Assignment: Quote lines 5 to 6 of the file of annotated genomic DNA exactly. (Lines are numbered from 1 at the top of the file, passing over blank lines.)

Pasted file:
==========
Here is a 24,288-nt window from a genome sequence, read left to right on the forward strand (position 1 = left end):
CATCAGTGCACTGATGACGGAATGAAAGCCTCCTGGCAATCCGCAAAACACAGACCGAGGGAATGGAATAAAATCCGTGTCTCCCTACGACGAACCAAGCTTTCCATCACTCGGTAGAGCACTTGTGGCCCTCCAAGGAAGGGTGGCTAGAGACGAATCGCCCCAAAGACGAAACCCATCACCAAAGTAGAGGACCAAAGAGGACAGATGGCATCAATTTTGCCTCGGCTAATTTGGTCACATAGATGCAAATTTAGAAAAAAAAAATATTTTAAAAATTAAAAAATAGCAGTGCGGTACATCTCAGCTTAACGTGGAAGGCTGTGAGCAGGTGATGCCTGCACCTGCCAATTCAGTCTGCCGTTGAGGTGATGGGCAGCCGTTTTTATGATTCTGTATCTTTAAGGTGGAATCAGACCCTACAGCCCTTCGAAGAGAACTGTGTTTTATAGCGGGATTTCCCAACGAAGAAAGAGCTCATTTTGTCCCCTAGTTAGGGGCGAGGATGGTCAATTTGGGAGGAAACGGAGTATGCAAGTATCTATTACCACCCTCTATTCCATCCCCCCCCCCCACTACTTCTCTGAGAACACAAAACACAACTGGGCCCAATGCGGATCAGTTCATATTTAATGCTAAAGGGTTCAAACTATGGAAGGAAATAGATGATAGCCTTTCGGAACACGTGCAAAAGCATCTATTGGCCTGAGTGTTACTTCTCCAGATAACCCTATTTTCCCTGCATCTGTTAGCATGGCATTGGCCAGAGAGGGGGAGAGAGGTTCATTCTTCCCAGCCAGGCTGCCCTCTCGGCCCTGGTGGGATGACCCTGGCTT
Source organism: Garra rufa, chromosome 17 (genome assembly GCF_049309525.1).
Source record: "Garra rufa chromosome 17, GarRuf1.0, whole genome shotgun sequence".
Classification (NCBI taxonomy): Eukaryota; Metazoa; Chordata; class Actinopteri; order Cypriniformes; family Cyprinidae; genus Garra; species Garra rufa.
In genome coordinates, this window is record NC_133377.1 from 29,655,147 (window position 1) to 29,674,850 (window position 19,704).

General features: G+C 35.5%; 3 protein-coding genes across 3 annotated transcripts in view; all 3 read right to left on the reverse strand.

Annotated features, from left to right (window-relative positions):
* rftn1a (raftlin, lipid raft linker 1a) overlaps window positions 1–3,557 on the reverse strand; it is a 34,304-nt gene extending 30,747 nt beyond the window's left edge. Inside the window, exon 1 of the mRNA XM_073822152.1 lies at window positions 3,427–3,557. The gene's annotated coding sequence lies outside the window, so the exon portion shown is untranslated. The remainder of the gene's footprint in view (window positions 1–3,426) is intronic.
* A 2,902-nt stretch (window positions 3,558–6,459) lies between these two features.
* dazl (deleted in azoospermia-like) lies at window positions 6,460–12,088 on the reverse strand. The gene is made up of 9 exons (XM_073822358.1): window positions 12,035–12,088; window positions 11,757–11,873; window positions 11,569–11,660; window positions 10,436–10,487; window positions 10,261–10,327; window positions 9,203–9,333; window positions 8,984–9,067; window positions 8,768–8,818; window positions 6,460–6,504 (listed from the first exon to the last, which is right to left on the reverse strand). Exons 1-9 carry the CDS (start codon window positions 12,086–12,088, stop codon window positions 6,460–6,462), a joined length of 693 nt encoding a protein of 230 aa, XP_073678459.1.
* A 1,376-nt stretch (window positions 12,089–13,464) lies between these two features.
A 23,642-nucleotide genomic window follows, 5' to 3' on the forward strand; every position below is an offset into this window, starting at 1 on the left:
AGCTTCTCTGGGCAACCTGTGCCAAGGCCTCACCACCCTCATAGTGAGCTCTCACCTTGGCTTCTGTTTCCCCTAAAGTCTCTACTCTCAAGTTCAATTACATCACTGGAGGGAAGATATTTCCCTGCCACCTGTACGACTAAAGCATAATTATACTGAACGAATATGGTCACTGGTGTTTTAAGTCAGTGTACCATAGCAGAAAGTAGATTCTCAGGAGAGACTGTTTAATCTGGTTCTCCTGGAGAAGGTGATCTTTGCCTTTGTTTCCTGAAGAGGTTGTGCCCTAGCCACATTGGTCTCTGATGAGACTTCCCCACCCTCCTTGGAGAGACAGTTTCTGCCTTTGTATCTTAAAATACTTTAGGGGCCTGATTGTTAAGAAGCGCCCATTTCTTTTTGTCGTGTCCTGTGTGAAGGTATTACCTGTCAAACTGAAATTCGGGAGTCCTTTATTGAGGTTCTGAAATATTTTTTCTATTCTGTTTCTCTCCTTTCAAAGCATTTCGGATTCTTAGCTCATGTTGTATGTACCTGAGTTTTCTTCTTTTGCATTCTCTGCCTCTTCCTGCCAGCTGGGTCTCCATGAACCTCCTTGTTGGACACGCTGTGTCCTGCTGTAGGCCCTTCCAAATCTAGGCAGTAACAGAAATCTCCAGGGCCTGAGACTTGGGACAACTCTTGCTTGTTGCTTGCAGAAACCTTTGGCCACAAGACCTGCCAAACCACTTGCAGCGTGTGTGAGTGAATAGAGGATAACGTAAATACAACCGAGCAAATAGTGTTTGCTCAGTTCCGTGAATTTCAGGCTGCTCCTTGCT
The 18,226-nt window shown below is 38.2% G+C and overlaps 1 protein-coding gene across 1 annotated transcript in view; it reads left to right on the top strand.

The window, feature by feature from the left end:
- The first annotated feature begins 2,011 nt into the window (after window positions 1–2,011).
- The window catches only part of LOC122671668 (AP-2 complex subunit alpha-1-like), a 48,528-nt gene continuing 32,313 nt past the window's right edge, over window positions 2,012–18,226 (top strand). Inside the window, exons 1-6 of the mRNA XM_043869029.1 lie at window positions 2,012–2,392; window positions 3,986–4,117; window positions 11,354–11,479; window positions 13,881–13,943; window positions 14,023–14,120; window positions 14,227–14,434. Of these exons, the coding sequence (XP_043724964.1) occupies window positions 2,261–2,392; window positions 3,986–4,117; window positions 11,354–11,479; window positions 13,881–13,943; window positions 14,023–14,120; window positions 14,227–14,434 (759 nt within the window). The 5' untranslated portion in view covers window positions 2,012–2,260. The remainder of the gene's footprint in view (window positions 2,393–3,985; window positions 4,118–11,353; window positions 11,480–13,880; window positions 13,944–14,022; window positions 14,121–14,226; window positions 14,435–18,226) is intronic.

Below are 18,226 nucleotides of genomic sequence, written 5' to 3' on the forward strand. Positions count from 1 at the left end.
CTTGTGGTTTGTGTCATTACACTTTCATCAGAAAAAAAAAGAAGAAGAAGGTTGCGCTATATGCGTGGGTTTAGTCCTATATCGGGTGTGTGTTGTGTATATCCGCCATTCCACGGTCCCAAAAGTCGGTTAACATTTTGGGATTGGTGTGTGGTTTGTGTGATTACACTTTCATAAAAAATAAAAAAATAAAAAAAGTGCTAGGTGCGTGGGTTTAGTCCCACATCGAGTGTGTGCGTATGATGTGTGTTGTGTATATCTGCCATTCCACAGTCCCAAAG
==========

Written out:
Classification (NCBI taxonomy): Eukaryota; Metazoa; Chordata; class Actinopteri; order Cypriniformes; family Cyprinidae; genus Garra; species Garra rufa.
In genome coordinates, this window is record NC_133377.1 from 29,655,147 (window position 1) to 29,674,850 (window position 19,704).